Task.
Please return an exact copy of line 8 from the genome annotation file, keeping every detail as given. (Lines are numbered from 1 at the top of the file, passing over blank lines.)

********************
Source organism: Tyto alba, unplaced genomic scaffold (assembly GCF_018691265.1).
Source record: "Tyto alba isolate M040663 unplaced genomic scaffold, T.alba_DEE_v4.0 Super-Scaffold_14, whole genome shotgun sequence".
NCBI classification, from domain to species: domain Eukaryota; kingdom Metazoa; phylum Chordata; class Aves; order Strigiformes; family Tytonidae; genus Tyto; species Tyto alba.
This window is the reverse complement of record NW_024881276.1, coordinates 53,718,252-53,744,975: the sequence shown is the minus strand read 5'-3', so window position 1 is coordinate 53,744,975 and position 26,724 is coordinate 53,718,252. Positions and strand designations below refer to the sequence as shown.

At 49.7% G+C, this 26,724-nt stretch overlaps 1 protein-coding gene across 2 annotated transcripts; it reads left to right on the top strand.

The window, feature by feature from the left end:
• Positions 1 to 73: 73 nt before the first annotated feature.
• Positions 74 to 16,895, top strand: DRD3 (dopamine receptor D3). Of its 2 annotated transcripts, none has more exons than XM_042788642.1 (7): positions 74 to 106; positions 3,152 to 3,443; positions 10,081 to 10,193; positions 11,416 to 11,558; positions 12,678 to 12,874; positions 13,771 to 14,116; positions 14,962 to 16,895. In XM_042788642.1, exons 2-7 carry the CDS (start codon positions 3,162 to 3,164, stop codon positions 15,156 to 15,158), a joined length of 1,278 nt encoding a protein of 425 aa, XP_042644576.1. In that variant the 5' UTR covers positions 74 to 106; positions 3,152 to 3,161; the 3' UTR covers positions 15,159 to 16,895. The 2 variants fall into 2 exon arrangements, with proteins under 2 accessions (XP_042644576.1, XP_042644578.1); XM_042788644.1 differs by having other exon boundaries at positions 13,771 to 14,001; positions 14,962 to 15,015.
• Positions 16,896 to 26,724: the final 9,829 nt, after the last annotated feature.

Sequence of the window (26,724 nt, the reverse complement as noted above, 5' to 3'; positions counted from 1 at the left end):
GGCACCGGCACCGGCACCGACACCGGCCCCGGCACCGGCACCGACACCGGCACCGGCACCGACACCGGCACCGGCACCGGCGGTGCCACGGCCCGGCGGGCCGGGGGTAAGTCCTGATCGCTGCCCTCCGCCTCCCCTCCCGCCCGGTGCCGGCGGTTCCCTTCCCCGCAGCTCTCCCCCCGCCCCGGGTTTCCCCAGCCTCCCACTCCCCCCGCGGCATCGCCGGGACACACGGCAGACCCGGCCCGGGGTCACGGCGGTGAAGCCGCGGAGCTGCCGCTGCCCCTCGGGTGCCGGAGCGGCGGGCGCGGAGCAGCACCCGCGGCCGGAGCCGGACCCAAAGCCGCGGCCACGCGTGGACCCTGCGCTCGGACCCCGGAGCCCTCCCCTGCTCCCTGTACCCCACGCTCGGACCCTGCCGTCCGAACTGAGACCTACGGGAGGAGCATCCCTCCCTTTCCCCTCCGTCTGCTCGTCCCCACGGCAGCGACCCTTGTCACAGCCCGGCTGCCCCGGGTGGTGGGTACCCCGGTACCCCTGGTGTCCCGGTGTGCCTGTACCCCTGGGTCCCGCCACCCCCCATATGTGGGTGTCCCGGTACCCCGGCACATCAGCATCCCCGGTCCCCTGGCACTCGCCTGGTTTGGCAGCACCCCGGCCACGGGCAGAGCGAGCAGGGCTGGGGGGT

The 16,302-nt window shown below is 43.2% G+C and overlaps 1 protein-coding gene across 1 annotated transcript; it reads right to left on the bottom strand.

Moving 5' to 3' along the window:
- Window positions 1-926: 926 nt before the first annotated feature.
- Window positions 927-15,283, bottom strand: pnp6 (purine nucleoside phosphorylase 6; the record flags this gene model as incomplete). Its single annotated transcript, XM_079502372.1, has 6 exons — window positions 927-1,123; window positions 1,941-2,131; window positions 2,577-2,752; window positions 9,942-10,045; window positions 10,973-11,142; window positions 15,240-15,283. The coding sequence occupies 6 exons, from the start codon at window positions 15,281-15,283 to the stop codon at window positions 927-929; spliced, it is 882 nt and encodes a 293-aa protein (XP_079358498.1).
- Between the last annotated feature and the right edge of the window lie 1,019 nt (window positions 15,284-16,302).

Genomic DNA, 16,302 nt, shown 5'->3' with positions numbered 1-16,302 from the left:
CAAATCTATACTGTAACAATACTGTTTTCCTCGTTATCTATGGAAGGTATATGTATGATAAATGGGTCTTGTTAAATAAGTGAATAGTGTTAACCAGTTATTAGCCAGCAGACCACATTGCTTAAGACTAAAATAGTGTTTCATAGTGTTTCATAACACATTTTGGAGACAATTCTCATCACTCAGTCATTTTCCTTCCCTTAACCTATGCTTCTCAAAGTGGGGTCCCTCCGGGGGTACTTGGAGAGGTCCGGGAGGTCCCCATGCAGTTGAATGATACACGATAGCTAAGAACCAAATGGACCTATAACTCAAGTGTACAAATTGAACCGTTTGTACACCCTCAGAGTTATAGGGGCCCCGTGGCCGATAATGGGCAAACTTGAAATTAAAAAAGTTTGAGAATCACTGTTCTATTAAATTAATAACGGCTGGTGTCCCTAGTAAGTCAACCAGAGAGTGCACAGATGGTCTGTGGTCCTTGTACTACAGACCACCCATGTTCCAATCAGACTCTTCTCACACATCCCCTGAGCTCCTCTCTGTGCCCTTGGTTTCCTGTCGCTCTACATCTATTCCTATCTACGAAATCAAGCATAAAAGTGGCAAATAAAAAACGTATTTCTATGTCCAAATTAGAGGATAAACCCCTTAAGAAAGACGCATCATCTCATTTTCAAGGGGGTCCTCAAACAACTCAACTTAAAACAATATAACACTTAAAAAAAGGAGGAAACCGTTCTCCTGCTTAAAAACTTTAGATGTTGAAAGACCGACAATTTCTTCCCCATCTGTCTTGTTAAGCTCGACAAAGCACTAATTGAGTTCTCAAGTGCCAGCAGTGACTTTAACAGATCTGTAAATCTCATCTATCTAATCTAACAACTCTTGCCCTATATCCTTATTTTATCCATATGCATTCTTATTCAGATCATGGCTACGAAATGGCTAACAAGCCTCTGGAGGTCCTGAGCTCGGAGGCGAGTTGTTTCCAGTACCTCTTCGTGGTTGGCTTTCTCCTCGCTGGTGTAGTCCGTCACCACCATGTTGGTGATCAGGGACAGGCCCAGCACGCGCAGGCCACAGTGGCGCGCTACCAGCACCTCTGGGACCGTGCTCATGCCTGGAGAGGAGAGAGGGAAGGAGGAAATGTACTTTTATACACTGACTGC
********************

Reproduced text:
• Positions 74 to 16,895, top strand: DRD3 (dopamine receptor D3). Of its 2 annotated transcripts, none has more exons than XM_042788642.1 (7): positions 74 to 106; positions 3,152 to 3,443; positions 10,081 to 10,193; positions 11,416 to 11,558; positions 12,678 to 12,874; positions 13,771 to 14,116; positions 14,962 to 16,895. In XM_042788642.1, exons 2-7 carry the CDS (start codon positions 3,162 to 3,164, stop codon positions 15,156 to 15,158), a joined length of 1,278 nt encoding a protein of 425 aa, XP_042644576.1. In that variant the 5' UTR covers positions 74 to 106; positions 3,152 to 3,161; the 3' UTR covers positions 15,159 to 16,895. The 2 variants fall into 2 exon arrangements, with proteins under 2 accessions (XP_042644576.1, XP_042644578.1); XM_042788644.1 differs by having other exon boundaries at positions 13,771 to 14,001; positions 14,962 to 15,015.